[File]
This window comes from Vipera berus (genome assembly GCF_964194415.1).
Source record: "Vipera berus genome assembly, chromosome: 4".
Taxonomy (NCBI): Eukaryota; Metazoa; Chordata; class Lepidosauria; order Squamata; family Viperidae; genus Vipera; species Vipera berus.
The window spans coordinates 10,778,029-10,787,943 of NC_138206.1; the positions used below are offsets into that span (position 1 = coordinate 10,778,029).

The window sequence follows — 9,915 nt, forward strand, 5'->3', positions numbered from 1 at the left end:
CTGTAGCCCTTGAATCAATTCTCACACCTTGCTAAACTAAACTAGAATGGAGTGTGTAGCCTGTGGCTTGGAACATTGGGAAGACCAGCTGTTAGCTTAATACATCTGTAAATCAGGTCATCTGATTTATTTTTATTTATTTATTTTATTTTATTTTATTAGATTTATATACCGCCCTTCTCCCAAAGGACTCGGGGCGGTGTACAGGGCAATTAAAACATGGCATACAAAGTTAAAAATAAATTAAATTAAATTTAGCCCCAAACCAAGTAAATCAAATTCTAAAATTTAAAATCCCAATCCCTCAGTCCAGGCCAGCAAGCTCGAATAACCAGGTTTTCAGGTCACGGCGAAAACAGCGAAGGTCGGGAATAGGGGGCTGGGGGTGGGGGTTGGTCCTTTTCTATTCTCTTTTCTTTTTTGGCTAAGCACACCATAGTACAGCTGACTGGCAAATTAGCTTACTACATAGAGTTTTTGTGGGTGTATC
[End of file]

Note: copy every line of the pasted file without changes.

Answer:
This window comes from Vipera berus (genome assembly GCF_964194415.1).
Source record: "Vipera berus genome assembly, chromosome: 4".
Taxonomy (NCBI): Eukaryota; Metazoa; Chordata; class Lepidosauria; order Squamata; family Viperidae; genus Vipera; species Vipera berus.
The window spans coordinates 10,778,029-10,787,943 of NC_138206.1; the positions used below are offsets into that span (position 1 = coordinate 10,778,029).

The window sequence follows — 9,915 nt, forward strand, 5'->3', positions numbered from 1 at the left end:
CTGTAGCCCTTGAATCAATTCTCACACCTTGCTAAACTAAACTAGAATGGAGTGTGTAGCCTGTGGCTTGGAACATTGGGAAGACCAGCTGTTAGCTTAATACATCTGTAAATCAGGTCATCTGATTTATTTTTATTTATTTATTTTATTTTATTTTATTAGATTTATATACCGCCCTTCTCCCAAAGGACTCGGGGCGGTGTACAGGGCAATTAAAACATGGCATACAAAGTTAAAAATAAATTAAATTAAATTTAGCCCCAAACCAAGTAAATCAAATTCTAAAATTTAAAATCCCAATCCCTCAGTCCAGGCCAGCAAGCTCGAATAACCAGGTTTTCAGGTCACGGCGAAAACAGCGAAGGTCGGGAATAGGGGGCTGGGGGTGGGGGTTGGTCCTTTTCTATTCTCTTTTCTTTTTTGGCTAAGCACACCATAGTACAGCTGACTGGCAAATTAGCTTACTACATAGAGTTTTTGTGGGTGTATC